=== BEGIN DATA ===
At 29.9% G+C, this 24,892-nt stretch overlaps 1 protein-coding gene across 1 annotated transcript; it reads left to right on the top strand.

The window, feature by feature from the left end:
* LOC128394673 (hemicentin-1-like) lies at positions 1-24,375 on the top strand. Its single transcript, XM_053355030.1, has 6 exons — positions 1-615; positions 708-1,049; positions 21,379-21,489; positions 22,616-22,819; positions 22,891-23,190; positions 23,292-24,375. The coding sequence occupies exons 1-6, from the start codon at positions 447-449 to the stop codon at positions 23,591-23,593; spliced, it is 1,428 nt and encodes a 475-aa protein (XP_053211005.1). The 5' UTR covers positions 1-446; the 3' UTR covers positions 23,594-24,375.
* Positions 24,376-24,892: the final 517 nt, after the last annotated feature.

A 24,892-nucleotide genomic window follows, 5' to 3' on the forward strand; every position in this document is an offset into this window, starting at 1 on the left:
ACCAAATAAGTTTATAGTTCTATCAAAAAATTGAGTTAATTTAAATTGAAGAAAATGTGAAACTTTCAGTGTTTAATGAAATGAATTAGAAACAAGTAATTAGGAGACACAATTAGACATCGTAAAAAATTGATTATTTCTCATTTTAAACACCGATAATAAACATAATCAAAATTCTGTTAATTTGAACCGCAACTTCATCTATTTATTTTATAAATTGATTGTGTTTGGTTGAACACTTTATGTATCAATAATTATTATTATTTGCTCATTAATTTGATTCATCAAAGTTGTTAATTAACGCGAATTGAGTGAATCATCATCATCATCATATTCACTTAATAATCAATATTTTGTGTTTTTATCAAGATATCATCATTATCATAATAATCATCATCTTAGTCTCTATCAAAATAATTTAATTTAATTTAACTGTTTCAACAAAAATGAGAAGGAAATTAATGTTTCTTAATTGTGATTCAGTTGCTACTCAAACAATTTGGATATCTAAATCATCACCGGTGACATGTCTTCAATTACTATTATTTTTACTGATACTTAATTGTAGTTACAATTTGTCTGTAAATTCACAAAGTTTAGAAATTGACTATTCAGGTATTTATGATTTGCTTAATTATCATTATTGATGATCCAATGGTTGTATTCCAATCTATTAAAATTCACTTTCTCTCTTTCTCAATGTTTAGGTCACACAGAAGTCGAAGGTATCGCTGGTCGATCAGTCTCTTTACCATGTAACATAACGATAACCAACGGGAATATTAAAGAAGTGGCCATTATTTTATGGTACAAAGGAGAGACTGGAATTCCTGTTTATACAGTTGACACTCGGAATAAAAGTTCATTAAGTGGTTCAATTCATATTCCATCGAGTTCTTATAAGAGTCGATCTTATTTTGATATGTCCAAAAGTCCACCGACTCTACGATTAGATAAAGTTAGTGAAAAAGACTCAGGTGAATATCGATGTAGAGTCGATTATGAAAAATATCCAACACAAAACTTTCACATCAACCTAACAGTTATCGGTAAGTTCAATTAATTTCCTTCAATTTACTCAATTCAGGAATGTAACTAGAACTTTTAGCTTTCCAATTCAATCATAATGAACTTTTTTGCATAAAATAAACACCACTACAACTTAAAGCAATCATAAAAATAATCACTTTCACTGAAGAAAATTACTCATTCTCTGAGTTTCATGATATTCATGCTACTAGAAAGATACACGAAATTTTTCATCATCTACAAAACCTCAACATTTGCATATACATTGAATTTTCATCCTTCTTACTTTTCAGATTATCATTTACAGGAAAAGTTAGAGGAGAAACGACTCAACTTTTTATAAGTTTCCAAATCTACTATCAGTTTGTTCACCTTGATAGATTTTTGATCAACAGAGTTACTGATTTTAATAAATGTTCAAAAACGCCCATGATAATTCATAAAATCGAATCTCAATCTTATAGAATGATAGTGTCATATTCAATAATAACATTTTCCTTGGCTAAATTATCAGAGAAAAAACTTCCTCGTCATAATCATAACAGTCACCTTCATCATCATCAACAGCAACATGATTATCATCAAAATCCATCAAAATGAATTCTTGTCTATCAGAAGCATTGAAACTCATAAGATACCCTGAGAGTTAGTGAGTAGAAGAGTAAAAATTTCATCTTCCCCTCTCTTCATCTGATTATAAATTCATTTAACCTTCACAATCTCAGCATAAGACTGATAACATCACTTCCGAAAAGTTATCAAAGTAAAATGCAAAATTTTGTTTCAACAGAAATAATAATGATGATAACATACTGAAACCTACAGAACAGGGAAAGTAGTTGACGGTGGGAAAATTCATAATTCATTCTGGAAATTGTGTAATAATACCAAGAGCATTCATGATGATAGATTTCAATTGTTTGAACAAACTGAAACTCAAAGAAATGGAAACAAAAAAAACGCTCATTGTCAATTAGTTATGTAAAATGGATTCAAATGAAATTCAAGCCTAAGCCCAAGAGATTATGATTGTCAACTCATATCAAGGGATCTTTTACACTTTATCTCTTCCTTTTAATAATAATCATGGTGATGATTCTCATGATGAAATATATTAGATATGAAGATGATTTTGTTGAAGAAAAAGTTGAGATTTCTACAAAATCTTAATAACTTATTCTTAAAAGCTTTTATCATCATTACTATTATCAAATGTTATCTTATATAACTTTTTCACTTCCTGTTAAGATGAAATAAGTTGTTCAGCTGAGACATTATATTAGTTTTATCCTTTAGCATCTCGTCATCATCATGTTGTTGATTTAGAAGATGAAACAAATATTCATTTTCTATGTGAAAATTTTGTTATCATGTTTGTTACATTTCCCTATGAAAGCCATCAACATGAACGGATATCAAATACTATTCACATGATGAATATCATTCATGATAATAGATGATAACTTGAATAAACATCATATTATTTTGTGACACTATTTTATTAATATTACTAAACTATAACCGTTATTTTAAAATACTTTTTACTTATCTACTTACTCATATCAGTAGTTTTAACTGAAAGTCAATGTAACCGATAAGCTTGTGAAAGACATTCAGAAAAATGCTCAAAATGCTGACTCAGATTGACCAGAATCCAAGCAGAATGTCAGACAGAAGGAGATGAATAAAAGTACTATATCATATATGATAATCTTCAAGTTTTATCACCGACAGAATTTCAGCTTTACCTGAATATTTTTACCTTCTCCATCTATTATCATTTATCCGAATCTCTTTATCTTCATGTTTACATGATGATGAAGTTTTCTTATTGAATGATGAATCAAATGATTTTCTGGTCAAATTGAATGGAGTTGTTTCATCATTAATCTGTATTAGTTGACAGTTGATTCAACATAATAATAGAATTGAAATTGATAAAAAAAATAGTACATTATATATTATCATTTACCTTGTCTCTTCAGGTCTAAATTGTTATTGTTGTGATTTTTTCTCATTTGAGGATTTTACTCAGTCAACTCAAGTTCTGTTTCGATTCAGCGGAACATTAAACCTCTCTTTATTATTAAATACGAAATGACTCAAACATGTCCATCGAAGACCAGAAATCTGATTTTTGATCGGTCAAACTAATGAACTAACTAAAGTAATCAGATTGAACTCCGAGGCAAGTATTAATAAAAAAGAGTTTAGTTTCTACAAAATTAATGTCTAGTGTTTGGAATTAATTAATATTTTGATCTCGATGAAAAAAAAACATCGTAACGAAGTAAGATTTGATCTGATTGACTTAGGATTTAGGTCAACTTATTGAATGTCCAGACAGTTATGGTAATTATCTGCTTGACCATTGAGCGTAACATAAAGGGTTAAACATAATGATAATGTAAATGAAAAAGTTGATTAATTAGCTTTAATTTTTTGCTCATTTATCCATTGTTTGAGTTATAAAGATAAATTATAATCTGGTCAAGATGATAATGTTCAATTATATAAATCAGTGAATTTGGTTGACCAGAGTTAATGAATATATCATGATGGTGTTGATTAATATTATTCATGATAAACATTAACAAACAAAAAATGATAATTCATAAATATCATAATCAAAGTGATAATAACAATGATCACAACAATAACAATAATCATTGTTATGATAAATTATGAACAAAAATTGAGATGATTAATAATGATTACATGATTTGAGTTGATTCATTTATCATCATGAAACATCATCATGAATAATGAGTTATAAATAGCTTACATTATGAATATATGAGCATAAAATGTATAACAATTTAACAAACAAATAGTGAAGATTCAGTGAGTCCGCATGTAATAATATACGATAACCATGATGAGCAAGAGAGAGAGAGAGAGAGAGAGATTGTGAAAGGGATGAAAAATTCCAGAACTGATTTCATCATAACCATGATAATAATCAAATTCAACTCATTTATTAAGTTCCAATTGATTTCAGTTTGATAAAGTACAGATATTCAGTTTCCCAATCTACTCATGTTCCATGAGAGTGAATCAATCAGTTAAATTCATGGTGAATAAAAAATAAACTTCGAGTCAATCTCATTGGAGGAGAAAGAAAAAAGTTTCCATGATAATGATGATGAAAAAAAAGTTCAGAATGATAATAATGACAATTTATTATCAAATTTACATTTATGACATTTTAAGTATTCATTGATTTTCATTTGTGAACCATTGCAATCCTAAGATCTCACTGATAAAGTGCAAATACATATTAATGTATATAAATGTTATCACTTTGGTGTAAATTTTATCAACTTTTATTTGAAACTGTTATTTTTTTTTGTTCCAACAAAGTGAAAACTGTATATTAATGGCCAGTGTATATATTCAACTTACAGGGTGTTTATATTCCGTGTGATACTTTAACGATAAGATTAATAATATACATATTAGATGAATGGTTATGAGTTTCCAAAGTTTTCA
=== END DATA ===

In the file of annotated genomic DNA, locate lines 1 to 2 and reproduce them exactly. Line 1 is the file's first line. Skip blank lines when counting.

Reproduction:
At 29.9% G+C, this 24,892-nt stretch overlaps 1 protein-coding gene across 1 annotated transcript; it reads left to right on the top strand.

The window, feature by feature from the left end: